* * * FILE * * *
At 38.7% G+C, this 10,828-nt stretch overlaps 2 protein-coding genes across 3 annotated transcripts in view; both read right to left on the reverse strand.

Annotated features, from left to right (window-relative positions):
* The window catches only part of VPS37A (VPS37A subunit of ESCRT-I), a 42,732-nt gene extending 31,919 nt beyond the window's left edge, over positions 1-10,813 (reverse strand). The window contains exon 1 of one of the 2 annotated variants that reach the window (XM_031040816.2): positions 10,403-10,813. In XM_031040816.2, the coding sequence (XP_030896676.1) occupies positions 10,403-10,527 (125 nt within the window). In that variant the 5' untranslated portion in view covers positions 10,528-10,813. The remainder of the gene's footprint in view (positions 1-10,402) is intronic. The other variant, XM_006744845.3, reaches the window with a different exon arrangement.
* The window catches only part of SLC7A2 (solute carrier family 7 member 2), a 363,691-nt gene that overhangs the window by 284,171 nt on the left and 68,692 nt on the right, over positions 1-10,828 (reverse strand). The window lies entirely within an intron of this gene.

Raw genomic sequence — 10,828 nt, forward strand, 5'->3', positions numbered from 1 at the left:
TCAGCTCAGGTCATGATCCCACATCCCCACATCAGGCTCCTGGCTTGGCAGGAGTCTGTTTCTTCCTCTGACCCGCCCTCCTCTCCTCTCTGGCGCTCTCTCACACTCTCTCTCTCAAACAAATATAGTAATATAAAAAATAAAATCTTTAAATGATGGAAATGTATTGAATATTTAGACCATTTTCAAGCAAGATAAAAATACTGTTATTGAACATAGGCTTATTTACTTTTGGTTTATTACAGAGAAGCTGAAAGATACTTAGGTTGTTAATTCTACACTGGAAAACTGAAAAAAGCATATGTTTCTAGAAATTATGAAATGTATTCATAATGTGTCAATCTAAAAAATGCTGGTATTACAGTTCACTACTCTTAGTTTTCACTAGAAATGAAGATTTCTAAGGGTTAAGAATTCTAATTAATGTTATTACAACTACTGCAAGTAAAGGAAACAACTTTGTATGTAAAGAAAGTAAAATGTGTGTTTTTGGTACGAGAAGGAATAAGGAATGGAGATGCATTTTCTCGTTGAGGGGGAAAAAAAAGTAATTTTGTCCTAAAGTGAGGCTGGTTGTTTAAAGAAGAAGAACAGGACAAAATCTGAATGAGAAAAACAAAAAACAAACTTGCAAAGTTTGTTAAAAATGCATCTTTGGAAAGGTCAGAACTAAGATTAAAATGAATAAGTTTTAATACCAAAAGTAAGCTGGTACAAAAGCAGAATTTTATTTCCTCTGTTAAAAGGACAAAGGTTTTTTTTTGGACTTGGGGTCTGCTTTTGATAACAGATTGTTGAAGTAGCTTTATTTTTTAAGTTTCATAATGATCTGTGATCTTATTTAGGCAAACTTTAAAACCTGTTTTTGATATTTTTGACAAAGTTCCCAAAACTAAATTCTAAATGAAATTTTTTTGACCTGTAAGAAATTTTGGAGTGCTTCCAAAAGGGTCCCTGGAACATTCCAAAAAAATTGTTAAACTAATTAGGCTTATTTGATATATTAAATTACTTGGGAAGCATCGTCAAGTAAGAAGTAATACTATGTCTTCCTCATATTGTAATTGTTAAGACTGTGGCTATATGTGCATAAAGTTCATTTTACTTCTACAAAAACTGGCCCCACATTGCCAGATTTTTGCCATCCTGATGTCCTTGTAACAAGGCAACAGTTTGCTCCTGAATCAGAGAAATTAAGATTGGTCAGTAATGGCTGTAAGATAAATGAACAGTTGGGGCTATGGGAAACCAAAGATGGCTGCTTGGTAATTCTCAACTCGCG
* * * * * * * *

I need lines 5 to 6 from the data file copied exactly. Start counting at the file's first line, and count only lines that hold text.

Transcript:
Raw genomic sequence — 10,828 nt, forward strand, 5'->3', positions numbered from 1 at the left:
TCAGCTCAGGTCATGATCCCACATCCCCACATCAGGCTCCTGGCTTGGCAGGAGTCTGTTTCTTCCTCTGACCCGCCCTCCTCTCCTCTCTGGCGCTCTCTCACACTCTCTCTCTCAAACAAATATAGTAATATAAAAAATAAAATCTTTAAATGATGGAAATGTATTGAATATTTAGACCATTTTCAAGCAAGATAAAAATACTGTTATTGAACATAGGCTTATTTACTTTTGGTTTATTACAGAGAAGCTGAAAGATACTTAGGTTGTTAATTCTACACTGGAAAACTGAAAAAAGCATATGTTTCTAGAAATTATGAAATGTATTCATAATGTGTCAATCTAAAAAATGCTGGTATTACAGTTCACTACTCTTAGTTTTCACTAGAAATGAAGATTTCTAAGGGTTAAGAATTCTAATTAATGTTATTACAACTACTGCAAGTAAAGGAAACAACTTTGTATGTAAAGAAAGTAAAATGTGTGTTTTTGGTACGAGAAGGAATAAGGAATGGAGATGCATTTTCTCGTTGAGGGGGAAAAAAAAGTAATTTTGTCCTAAAGTGAGGCTGGTTGTTTAAAGAAGAAGAACAGGACAAAATCTGAATGAGAAAAACAAAAAACAAACTTGCAAAGTTTGTTAAAAATGCATCTTTGGAAAGGTCAGAACTAAGATTAAAATGAATAAGTTTTAATACCAAAAGTAAGCTGGTACAAAAGCAGAATTTTATTTCCTCTGTTAAAAGGACAAAGGTTTTTTTTTGGACTTGGGGTCTGCTTTTGATAACAGATTGTTGAAGTAGCTTTATTTTTTAAGTTTCATAATGATCTGTGATCTTATTTAGGCAAACTTTAAAACCTGTTTTTGATATTTTTGACAAAGTTCCCAAAACTAAATTCTAAATGAAATTTTTTTGACCTGTAAGAAATTTTGGAGTGCTTCCAAAAGGGTCCCTGGAACATTCCAAAAAAATTGTTAAACTAATTAGGCTTATTTGATATATTAAATTACTTGGGAAGCATCGTCAAGTAAGAAGTAATACTATGTCTTCCTCATATTGTAATTGTTAAGACTGTGGCTATATGTGCATAAAGTTCATTTTACTTCTACAAAAACTGGCCCCACATTGCCAGATTTTTGCCATCCTGATGTCCTTGTAACAAGGCAACAGTTTGCTCCTGAATCAGAGAAATTAAGATTGGTCAGTAATGGCTGTAAGATAAATGAACAGTTGGGGCTATGGGAAACCAAAGATGGCTGCTTGGTAATTCTCAACTCGCG